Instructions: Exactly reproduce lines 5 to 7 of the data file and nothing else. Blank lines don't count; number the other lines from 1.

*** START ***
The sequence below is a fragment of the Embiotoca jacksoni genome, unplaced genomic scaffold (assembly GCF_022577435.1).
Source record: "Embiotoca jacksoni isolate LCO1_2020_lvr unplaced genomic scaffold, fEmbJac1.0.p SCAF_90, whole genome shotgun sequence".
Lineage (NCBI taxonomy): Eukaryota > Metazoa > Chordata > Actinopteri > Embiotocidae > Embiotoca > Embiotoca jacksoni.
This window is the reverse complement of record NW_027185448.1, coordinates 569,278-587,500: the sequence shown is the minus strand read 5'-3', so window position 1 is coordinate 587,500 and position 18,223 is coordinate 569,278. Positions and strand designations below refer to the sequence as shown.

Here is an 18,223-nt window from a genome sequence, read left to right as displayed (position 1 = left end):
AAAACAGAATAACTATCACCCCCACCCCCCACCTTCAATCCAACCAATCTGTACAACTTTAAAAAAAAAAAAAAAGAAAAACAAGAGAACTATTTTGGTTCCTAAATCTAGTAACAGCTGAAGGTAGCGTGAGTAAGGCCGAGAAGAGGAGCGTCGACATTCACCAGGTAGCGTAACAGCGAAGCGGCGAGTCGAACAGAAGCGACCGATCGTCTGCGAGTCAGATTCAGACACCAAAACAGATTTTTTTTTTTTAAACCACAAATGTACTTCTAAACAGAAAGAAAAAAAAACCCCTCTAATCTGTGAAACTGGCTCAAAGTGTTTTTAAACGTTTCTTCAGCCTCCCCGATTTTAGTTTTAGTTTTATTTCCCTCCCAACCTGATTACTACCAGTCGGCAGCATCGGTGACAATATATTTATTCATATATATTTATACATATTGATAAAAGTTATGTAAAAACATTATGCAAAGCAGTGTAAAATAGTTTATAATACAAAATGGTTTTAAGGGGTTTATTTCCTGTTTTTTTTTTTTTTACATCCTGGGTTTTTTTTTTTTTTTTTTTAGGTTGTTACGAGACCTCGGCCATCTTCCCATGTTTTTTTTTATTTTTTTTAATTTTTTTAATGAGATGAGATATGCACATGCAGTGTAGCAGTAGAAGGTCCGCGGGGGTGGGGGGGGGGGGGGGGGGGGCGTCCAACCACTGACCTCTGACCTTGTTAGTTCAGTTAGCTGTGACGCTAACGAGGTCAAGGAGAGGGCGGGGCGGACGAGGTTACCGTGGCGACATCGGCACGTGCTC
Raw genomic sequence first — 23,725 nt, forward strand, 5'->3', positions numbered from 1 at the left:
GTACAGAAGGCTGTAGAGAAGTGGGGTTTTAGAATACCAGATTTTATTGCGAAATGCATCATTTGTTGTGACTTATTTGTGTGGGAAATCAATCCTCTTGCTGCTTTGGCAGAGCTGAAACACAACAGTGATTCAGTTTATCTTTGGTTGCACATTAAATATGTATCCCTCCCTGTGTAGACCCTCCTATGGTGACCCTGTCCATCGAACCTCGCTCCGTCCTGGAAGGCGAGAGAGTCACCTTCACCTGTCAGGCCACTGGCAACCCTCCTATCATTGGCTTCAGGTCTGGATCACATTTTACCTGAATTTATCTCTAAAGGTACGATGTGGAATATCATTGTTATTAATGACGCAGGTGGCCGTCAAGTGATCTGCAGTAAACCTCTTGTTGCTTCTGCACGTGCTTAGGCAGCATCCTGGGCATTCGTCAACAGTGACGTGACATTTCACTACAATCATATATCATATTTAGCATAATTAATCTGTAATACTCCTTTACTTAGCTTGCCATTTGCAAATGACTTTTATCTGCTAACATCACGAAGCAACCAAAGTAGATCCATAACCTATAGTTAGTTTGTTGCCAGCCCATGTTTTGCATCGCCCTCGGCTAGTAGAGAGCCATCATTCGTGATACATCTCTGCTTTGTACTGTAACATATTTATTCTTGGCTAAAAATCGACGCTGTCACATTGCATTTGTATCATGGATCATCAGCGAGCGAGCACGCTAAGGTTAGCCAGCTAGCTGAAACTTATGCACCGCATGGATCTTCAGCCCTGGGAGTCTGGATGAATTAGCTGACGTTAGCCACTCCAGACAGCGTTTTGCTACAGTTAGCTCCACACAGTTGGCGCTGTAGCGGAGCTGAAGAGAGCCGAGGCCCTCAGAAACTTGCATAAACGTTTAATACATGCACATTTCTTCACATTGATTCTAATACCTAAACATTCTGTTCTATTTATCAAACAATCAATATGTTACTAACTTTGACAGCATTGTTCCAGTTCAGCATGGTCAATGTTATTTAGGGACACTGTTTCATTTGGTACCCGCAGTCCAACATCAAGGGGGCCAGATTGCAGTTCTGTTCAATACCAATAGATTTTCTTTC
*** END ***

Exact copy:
Here is an 18,223-nt window from a genome sequence, read left to right as displayed (position 1 = left end):
AAAACAGAATAACTATCACCCCCACCCCCCACCTTCAATCCAACCAATCTGTACAACTTTAAAAAAAAAAAAAAAGAAAAACAAGAGAACTATTTTGGTTCCTAAATCTAGTAACAGCTGAAGGTAGCGTGAGTAAGGCCGAGAAGAGGAGCGTCGACATTCACCAGGTAGCGTAACAGCGAAGCGGCGAGTCGAACAGAAGCGACCGATCGTCTGCGAGTCAGATTCAGACACCAAAACAGATTTTTTTTTTTTAAACCACAAATGTACTTCTAAACAGAAAGAAAAAAAAACCCCTCTAATCTGTGAAACTGGCTCAAAGTGTTTTTAAACGTTTCTTCAGCCTCCCCGATTTTAGTTTTAGTTTTATTTCCCTCCCAACCTGATTACTACCAGTCGGCAGCATCGGTGACAATATATTTATTCATATATATTTATACATATTGATAAAAGTTATGTAAAAACATTATGCAAAGCAGTGTAAAATAGTTTATAATACAAAATGGTTTTAAGGGGTTTATTTCCTGTTTTTTTTTTTTTTACATCCTGGGTTTTTTTTTTTTTTTTTTTAGGTTGTTACGAGACCTCGGCCATCTTCCCATGTTTTTTTTTATTTTTTTTAATTTTTTTAATGAGATGAGATATGCACATGCAGTGTAGCAGTAGAAGGTCCGCGGGGGTGGGGGGGGGGGGGGGGGGGGCGTCCAACCACTGACCTCTGACCTTGTTAGTTCAGTTAGCTGTGACGCTAACGAGGTCAAGGAGAGGGCGGGGCGGACGAGGTTACCGTGGCGACATCGGCACGTGCTC
Raw genomic sequence first — 23,725 nt, forward strand, 5'->3', positions numbered from 1 at the left: